The Cole County ruling does not take effect until Dec. 22, so even districts with policies that did not rely on a board vote will have time to bring those policies before school boards to make sure they are on solid legal ground, Ziegler said.

The Parkway School District is doing just that. Its board did not vote on a mask mandate and now plans to vote on public health orders starting at its Dec. 15 meeting.

“Before we start the second semester, we want to take time to review our health and safety plans, and current health conditions in our schools and community,” Parkway Superintendent Keith Marty wrote to parents. “Moving forward, the board intends to review and approve plans at its monthly meetings, so they will review plans on December 15 and again on January 19.”

In a letter to parents, Rockwood’s interim Superintendent Tim Ricker also said the district’s attorneys have advised that the district does have the legal authority to enact public health measures. Rockwood’s health mitigation plan was presented to its school board, but the board did not actually vote on it.

Ricker said the board was already considering possible adjustments to pandemic protocols.

“Once our attorneys have provided us with their full analysis of the Attorney General’s opinion, we will follow up with the Board of Education and our health advisors to discuss any necessary changes to our current mitigation strategies, as well as the plan we are developing for the second semester, which we will be sharing with families early next week,” Ricker wrote.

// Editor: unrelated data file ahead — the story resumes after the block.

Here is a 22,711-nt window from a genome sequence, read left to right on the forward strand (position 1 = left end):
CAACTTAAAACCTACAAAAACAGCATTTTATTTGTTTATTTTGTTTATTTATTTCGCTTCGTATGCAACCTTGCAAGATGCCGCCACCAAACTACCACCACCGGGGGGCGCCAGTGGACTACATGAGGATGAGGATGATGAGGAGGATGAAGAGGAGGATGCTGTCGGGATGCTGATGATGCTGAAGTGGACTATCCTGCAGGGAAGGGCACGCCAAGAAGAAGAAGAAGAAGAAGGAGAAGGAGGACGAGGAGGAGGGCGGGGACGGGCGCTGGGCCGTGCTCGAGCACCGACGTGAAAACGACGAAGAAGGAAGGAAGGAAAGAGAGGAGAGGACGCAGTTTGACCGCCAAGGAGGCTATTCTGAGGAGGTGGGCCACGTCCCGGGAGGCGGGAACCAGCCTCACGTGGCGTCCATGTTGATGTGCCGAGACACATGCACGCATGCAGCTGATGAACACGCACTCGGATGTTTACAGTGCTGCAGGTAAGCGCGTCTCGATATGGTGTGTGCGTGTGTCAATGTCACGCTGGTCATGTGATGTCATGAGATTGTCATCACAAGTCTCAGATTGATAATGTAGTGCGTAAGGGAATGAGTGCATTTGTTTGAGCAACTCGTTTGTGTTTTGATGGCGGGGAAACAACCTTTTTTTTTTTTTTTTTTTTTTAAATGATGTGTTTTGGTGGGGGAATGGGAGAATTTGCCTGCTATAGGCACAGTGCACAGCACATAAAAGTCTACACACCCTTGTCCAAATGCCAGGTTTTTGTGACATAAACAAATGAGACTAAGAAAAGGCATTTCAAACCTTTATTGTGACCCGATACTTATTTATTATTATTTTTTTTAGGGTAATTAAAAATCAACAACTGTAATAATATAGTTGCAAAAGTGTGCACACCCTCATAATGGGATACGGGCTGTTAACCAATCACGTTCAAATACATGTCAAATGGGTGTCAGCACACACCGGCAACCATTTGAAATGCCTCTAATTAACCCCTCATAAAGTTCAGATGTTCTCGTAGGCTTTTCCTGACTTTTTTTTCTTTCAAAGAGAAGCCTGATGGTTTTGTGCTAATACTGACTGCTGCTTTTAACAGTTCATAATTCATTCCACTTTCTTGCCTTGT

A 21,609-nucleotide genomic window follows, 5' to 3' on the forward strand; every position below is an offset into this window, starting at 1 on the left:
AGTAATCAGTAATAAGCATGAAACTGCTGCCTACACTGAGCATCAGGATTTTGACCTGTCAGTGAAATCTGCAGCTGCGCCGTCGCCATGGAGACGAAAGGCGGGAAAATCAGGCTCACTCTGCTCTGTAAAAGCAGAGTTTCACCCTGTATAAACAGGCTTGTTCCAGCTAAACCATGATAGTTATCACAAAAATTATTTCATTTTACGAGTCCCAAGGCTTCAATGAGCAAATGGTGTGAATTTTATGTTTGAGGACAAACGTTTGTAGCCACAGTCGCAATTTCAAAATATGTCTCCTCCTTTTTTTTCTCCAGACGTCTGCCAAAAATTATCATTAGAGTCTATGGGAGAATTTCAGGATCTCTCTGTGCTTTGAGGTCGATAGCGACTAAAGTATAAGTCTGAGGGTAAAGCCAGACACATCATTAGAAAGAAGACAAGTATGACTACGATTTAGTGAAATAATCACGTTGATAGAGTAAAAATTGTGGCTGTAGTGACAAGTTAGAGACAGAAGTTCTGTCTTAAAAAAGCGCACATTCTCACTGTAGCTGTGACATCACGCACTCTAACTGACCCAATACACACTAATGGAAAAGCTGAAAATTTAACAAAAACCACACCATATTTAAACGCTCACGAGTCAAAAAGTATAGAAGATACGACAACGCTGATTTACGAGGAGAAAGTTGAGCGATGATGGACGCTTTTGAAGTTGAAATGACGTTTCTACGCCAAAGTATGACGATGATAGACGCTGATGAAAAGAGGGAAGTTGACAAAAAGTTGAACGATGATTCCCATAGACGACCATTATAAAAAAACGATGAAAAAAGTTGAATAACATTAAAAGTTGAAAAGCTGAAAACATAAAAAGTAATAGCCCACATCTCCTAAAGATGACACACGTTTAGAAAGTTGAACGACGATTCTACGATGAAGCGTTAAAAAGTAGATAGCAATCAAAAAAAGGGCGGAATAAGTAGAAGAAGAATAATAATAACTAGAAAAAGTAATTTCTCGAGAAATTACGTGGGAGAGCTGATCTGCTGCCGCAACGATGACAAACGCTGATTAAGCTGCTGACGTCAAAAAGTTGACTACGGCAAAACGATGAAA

‘Pump up his base’

On Wednesday, Schmitt tweeted what he said was a complaint from a parent in the Rockwood School District. The attorney general’s office sent a cease-and-desist letter to that district and said it is opening an investigation into the matter. Schmitt also tweeted complaints that he said came from parents in Columbia Public Schools, Springfield Public Schools and Sedalia Public Schools.

This is an issue that resonates with Schmitt’s political base, said Ken Warren, a political science professor at St. Louis University.

“His purpose is a political one; he's running for the U.S. Senate,” Warren said. “He wants to placate his base, pump up his base. And he probably is doing a good job of it by doing just what he's doing now.”

Nuelle said this criticism is “completely unfounded and ridiculous.”

Schmitt called for parents to submit videos and photos of evidence of mask mandates to his office. Ziegler said that’s putting districts in an awkward position.

“It encourages community members to seek out that evidence,” Ziegler said. “If we had other situations where random people from the community were coming in on campus and taking pictures of kids, we'd probably report it to law enforcement.”

Ziegler worries this could violate students’ privacy and potentially the Federal Education Rights and Privacy Act.

Nuelle said the attorney general’s office has received thousands of complaints, including video and audio of district officials, and does not need photos or videos of children to counter mask mandates.

Follow Kate on Twitter: @KGrumke

Kate Grumke covers higher education and the many school districts in the region for St. Louis Public Radio.